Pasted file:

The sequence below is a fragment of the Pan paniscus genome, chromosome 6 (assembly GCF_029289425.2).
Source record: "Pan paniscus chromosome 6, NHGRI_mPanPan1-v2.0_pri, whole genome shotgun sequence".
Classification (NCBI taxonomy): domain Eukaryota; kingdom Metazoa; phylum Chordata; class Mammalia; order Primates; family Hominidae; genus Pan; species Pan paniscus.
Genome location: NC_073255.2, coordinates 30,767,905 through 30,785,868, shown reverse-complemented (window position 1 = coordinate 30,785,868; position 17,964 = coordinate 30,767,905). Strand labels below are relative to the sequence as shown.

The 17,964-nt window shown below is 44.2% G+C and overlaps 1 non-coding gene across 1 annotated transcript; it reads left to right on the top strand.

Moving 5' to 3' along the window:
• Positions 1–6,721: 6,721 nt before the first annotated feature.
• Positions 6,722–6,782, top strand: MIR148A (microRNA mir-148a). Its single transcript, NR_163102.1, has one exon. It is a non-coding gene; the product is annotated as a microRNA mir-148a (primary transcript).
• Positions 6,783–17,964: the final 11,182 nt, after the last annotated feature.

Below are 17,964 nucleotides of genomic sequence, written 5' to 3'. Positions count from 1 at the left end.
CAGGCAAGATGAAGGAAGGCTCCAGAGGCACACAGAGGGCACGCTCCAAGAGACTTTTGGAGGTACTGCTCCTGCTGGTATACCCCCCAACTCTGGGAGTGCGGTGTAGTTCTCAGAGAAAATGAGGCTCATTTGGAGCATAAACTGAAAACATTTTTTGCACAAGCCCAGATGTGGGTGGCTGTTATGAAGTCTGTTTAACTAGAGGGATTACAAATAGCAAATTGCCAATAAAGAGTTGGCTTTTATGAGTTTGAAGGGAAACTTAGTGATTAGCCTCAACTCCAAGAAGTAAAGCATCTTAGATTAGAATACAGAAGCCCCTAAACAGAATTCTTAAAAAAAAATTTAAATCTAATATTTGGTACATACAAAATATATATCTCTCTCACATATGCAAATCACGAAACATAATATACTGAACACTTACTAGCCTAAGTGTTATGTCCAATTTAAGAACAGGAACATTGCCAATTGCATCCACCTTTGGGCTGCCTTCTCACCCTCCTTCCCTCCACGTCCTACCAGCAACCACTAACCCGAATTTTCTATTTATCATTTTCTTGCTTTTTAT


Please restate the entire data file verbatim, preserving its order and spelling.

The sequence below is a fragment of the Pan paniscus genome, chromosome 6 (assembly GCF_029289425.2).
Source record: "Pan paniscus chromosome 6, NHGRI_mPanPan1-v2.0_pri, whole genome shotgun sequence".
Classification (NCBI taxonomy): domain Eukaryota; kingdom Metazoa; phylum Chordata; class Mammalia; order Primates; family Hominidae; genus Pan; species Pan paniscus.
Genome location: NC_073255.2, coordinates 30,767,905 through 30,785,868, shown reverse-complemented (window position 1 = coordinate 30,785,868; position 17,964 = coordinate 30,767,905). Strand labels below are relative to the sequence as shown.

The 17,964-nt window shown below is 44.2% G+C and overlaps 1 non-coding gene across 1 annotated transcript; it reads left to right on the top strand.

Moving 5' to 3' along the window:
• Positions 1–6,721: 6,721 nt before the first annotated feature.
• Positions 6,722–6,782, top strand: MIR148A (microRNA mir-148a). Its single transcript, NR_163102.1, has one exon. It is a non-coding gene; the product is annotated as a microRNA mir-148a (primary transcript).
• Positions 6,783–17,964: the final 11,182 nt, after the last annotated feature.

Below are 17,964 nucleotides of genomic sequence, written 5' to 3'. Positions count from 1 at the left end.
CAGGCAAGATGAAGGAAGGCTCCAGAGGCACACAGAGGGCACGCTCCAAGAGACTTTTGGAGGTACTGCTCCTGCTGGTATACCCCCCAACTCTGGGAGTGCGGTGTAGTTCTCAGAGAAAATGAGGCTCATTTGGAGCATAAACTGAAAACATTTTTTGCACAAGCCCAGATGTGGGTGGCTGTTATGAAGTCTGTTTAACTAGAGGGATTACAAATAGCAAATTGCCAATAAAGAGTTGGCTTTTATGAGTTTGAAGGGAAACTTAGTGATTAGCCTCAACTCCAAGAAGTAAAGCATCTTAGATTAGAATACAGAAGCCCCTAAACAGAATTCTTAAAAAAAAATTTAAATCTAATATTTGGTACATACAAAATATATATCTCTCTCACATATGCAAATCACGAAACATAATATACTGAACACTTACTAGCCTAAGTGTTATGTCCAATTTAAGAACAGGAACATTGCCAATTGCATCCACCTTTGGGCTGCCTTCTCACCCTCCTTCCCTCCACGTCCTACCAGCAACCACTAACCCGAATTTTCTATTTATCATTTTCTTGCTTTTTAT